Question: Are there any new productions coming up that students can get involved in?
Answer (Sandberg): Yes. There is one more COLA show this semester, AI-Pollo, NTID has Fences coming up, and the RIT Players are putting on Drowsy Chaperone. There are always ways to get involved with the arts if you are interested, and being involved doesn’t mean you have to be onstage. Shows are always looking help with costumes, props and run crew.
Question: Do you think you’ll continue pursuing your love for theater after you graduate?
Answer (Sandberg): I really can’t see myself not being involved with theater. When I got to college, I really didn’t think that I was going to continue to do theater, but I didn’t realize how much I would miss it. Right now, my plan is to work on productions for the remainder of my time at RIT. After graduation, once I am settled somewhere, I’ll start to look for a local theater to get involved with. There really is no group like a theater group. I strongly encourage anyone who has even the slightest interest in theater to pursue it. Worst comes to worst, you find out it’s not for you, but more than likely you will find a group of lifelong friends.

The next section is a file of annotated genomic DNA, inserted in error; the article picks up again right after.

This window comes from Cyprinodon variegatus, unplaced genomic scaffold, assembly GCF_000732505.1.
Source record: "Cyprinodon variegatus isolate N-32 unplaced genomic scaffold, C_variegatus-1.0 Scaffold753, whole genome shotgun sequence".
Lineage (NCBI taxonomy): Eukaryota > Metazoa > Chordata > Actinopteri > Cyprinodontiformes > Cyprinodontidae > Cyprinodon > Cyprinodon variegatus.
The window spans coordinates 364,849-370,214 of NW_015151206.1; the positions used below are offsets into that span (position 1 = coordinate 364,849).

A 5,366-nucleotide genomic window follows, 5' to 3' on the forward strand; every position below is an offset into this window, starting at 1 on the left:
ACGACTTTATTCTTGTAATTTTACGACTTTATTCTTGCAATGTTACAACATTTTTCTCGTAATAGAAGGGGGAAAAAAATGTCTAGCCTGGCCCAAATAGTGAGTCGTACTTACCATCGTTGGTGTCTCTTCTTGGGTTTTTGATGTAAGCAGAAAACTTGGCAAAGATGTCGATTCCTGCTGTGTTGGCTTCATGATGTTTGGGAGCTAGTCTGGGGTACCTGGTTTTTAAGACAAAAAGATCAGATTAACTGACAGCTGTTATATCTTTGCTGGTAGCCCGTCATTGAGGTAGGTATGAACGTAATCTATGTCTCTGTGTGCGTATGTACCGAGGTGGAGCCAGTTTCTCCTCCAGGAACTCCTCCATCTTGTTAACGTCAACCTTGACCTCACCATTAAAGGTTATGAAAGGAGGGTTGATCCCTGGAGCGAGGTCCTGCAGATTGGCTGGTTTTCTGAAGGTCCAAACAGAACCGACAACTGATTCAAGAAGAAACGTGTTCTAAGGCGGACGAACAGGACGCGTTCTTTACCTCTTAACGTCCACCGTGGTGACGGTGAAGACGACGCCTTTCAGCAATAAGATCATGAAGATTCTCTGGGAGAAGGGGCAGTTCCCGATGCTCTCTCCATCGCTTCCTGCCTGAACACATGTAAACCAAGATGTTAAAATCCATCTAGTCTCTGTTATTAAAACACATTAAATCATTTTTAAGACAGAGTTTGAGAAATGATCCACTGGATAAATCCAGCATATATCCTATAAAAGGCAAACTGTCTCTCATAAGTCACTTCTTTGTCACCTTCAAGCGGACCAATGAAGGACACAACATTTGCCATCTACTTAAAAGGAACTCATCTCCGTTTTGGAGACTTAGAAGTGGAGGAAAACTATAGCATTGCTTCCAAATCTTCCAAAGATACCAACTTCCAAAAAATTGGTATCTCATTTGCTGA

April 23, 2019
RIT researchers help conduct experiment to study how the first stars and galaxies formed
While many people flock to warm destinations for spring break, two RIT experimental cosmologists spent theirs 6,800 feet high on snow-covered Kitt Peak at the Arizona Radio Observatory. They were deploying an instrument to a 12-meter telescope for a project called the Tomographic Ionized-carbon Mapping Experiment (TIME), which aims to study the universe’s first stars and galaxies.
April 23, 2019
Gas prices got you down? Imagine RIT attendees can get up to speed on electric, hybrid ‘e-bikes’
Imagine RIT visitors interested in learning about electric and hybrid-electric bikes get to participate in an interactive exhibit and discussion on the growing travel mode inside the Golisano Institute for Sustainability on April 27.
April 22, 2019
Imagine RIT preview: How phones and laptops can be tracked via their radio waves
A team of computing security students will demonstrate how the unique properties that exist in the radio waves of a wireless device can allow a third-party to single out, fingerprint and track that specific Wi-Fi device during the Imagine RIT: Creativity and Innovation Festival on Saturday.
April 19, 2019
RIT/NTID hosts ‘Signing Time’ free family concert May 3
Rachel Coleman, musician and star of the popular PBS and video series Signing Time, will perform a free show at NTID on May 3. Joining her on stage will be Coleman’s daughter Leah, an industrial design major at RIT/NTID, and her show sidekick Hopkins the Frog.